Frugivory and Taste Responses to Fructose and Tannic Acid in a Prosimian Primate and a Didelphid Marsupial
- Cite this article as:
- Simmen, B., Josseaume, B. & Atramentowicz, M. J Chem Ecol (1999) 25: 331. doi:10.1023/A:1020850914167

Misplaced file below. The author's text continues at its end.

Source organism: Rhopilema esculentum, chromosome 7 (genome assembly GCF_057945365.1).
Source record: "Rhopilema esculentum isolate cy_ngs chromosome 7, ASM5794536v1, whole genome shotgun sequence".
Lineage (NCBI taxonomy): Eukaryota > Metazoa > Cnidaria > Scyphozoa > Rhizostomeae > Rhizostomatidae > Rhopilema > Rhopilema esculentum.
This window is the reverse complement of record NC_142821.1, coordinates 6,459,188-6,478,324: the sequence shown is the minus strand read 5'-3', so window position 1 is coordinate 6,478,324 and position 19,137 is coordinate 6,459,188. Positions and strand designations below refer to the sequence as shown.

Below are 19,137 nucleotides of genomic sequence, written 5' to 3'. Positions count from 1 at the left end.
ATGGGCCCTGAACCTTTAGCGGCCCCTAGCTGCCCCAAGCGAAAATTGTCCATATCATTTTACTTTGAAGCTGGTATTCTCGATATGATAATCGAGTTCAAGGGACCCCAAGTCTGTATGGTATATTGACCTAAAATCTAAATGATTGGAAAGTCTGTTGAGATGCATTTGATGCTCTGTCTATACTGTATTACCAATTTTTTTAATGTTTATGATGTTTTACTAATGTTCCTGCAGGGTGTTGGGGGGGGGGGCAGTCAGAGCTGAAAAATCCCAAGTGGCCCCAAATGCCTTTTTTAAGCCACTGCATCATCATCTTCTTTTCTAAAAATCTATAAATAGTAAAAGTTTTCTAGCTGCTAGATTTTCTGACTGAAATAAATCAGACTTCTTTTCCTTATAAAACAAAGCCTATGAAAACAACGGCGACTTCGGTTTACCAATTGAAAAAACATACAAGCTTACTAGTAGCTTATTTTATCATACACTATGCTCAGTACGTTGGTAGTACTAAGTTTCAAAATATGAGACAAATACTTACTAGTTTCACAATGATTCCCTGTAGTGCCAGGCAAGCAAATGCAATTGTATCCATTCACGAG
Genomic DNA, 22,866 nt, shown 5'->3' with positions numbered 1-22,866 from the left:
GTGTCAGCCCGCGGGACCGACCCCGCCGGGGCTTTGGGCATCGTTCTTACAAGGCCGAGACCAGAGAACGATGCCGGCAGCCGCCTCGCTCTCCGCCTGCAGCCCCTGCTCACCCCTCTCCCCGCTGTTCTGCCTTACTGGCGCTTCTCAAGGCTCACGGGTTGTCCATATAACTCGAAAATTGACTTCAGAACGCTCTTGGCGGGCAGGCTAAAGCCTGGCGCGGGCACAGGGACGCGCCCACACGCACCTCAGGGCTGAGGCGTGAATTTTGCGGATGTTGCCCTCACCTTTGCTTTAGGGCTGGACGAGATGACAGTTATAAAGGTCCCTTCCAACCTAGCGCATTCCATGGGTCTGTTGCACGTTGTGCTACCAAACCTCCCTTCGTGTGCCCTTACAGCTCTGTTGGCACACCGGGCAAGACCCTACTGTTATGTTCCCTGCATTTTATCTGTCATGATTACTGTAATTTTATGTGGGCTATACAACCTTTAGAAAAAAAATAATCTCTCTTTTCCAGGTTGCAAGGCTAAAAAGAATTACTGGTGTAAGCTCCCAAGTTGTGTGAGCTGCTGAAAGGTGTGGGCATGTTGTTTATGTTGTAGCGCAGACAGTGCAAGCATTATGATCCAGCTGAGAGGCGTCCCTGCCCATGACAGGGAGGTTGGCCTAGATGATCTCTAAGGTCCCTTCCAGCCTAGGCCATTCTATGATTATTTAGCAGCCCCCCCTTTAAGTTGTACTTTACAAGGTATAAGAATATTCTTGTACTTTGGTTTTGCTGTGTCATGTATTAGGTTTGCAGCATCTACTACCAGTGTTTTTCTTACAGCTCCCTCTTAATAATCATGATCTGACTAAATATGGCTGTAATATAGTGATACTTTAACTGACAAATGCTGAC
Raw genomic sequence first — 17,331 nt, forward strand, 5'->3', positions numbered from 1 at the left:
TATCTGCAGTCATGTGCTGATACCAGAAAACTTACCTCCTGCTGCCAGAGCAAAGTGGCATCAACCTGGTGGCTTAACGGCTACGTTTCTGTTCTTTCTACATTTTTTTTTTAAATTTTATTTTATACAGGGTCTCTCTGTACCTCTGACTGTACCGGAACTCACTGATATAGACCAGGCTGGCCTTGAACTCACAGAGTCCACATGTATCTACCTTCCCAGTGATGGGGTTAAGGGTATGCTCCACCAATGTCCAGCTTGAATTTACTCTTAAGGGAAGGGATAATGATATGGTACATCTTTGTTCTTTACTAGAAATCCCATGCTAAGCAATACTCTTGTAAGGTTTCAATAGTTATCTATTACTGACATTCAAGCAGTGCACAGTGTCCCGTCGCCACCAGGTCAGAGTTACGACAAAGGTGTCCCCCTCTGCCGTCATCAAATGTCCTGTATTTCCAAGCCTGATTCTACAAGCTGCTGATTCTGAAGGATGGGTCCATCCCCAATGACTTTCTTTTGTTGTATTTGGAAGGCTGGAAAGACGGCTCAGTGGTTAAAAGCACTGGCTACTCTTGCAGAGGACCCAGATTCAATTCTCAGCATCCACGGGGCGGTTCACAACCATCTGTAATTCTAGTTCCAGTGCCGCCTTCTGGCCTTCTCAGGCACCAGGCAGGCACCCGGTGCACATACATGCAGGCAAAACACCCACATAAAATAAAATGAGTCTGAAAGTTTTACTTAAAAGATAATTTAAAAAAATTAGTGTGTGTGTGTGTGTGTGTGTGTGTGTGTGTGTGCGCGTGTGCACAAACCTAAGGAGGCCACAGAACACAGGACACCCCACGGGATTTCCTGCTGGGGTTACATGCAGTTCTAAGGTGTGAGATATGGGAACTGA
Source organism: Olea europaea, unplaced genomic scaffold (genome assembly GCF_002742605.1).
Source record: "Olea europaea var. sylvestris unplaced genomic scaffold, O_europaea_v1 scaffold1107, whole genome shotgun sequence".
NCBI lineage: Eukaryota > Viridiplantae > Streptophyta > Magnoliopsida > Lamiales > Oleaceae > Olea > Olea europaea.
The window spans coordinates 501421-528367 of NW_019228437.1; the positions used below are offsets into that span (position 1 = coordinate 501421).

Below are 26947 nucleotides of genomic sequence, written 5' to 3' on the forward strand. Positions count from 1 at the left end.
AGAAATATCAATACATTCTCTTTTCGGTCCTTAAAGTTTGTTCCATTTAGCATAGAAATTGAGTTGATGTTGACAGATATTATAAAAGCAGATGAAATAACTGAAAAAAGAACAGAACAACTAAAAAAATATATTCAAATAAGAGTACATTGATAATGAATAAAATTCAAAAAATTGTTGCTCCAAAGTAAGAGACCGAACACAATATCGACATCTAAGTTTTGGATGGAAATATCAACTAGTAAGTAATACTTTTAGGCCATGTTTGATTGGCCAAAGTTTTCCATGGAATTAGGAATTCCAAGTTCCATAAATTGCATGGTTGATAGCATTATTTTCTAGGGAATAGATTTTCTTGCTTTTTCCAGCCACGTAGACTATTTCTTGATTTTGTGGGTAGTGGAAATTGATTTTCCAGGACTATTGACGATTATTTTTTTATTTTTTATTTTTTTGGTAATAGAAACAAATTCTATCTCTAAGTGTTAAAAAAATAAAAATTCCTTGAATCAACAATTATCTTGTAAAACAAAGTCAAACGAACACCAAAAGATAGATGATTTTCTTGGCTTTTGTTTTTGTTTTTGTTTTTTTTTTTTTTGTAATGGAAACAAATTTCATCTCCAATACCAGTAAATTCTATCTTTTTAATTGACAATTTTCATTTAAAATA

The taste responses to sweet and astringent compounds were investigated in two mammals of similar ecology, by using the classical method of the two-bottle test. The taste threshold for fructose was higher in Microcebus murinus, a prosimian primate, than in Caluromys philander, a didelphid marsupial. The profiles of suprathreshold responses resembled a dissymmetric bell-shaped curve, but the rate of consumption of sweet solutions up to maximal intake increased more rapidly in Microcebus than in Caluromys. Despite showing a photoperiod-synchronized physiology, Microcebus displayed no seasonal variation of the taste threshold and suprathreshold responses. The depressing effect of tanning acid on the ingestion of fructose solutions increased progressively with tannin concentration and was lower as fructose concentration increased. Inhibition thresholds for tannic acid were similar between the two species. The data suggest that adaptation to frugivorous diets is associated with globally similar shaping of the taste responses, even though subtle differences of palatability may account for differences of feeding selectivity.